Comprehensive Care for Your Back & Neck
WHY CHOOSE THE ORTHOSOUTH SPINE CENTER?
The OrthoSouth Spine Center is the largest multi-disciplinary team of spine specialists in the Mid-South region. Comprised of medical professionals with a wide range of qualifications to help diagnose, treat, support, and rehabilitate your back or neck condition, the Spine Center is your premier team for comprehensive, personalized spine care. From sore back to slipped disks to spine fractures, and everywhere in between, we aim to be your partner in recovery.
MEET YOUR BACK & NECK TEAM
Non-Operative Spine Specialists and Physiatrists
Our non-operative spine specialists are qualified to diagnose and treat a wide range of conditions that cause back and neck pain.
Nurse Practitioners/Physician Assistants
Our Nurse Practitioners and Physician Assistants work closely with physicians to provide excellent patient care across our clinics.
Available at the Crosstown Clinic in Midtown Memphis, our chiropractor works together with medical staff in an interdisciplinary setting to manage patients’ painful conditions.
Dr. Jennifer James offers the evidence-based Cox® Technic system of non-surgical chiropractic protocols for the relief of spine pain due to disc herniation, stenosis and related conditions causing neck, upper back, shoulder, arm, low back and leg pain. The Cox® Technic flexion-distraction protocols have been scrutinized in federally funded research projects. Flexion-distraction biomechanical effects have been documented – drop in intradiscal pressures, increase in spinal canal area and discal height – and clinical outcomes have been published – superior in pain relief for radiculopathy, better for relief of chronic low back pain, and more effective in reducing the need for healthcare visits for spinal pain in the year after treatment.
Other Services and Providers
Common Back & Neck Issues
One of the more common sources of back and/or neck pain is a herniated disk. This condition, also known as “slipped” or “ruptured” disk, often occurs in the lower back, and can additionally affect the disks in the neck.
The most common symptom of a herniated disk is sciatica—a sharp, often shooting pain that extends from the buttocks down the back of one leg. Other symptoms include:
- Back pain (this general symptom is usually not enough on its own to diagnose disk herniation)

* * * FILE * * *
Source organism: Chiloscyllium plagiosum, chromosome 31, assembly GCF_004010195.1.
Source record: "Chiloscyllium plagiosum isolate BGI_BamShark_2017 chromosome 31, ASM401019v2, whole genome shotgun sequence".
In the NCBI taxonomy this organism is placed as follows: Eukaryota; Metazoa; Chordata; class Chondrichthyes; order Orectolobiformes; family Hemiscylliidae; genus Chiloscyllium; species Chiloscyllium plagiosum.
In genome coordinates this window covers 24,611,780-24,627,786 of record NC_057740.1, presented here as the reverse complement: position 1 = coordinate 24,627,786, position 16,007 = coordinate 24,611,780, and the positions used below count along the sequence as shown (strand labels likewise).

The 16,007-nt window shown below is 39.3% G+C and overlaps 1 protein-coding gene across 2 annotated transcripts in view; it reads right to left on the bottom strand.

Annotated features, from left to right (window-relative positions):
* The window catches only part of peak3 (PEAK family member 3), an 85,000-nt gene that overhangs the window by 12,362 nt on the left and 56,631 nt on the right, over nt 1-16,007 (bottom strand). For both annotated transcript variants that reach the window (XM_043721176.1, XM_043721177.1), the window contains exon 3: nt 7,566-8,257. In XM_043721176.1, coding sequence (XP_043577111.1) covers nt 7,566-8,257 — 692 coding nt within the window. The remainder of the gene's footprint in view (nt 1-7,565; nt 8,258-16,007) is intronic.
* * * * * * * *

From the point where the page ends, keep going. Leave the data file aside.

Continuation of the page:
- Weakness in the leg and/or foot
- Tingling (a “pins-and-needles” sensation) or numbness in the leg and/or foot
- Loss of bladder or bowel control (This is rare and may indicate a more serious problem called cauda equina syndrome. This condition is caused by the spinal nerve roots being compressed. It requires immediate medical attention.)
As with pain in the lower back, neck pain is also common. When pressure is placed on a nerve in the neck, it causes pain in the muscles between your neck and shoulder (trapezius muscles). The pain may shoot down the arm. Other symptoms include:
- Weakness in one arm
- Tingling (a “pins-and-needles” sensation) or numbness in one arm
- Burning pain in the shoulders, neck, or arm
Your doctor will ask about your medical history and conduct a physical examination.
To help confirm a diagnosis of herniated disk, your doctor may recommend a magnetic resonance imaging (MRI) scan.
Most patients will benefit from nonsurgical treatment, including:
- Rest and over-the-counter pain relievers
- Muscle relaxers, analgesics, and anti-inflammatory medications
- Cold compresses or ice applied several times a day for no more than 20 minutes at a time
- Gentle heat applications (after any spasms settle)
Your doctor may refer you you to physical therapy to learn exercises that can help strengthen your core muscles. For the neck, exercises or traction may also be helpful. To help avoid future episodes of pain, it is essential to learn how to properly stand, sit, and lift, which a physical therapist can assist with.
If more conservative measures fail, epidural injections of a cortisone-like drug may lessen nerve irritation and allow more effective participation in physical therapy.
It’s rare that a disk herniation requires surgery. Spine surgery is typically recommended only after a period of nonsurgical treatment has not relieved painful symptoms.
- Lumbar microdiskectomy. The most common procedure for a herniated disk in the lower back, microdiskectomy involves removing the herniated part of the disk and any fragments that are putting pressure on the spinal nerve.
- Cervical diskectomy and fusion. Cervical diskectomy is a procedure for the herniated disk in the neck. To relieve pressure, the entire herniated disk is removed. Bone is placed in the disk space and a metal plate may be used to help support the spine.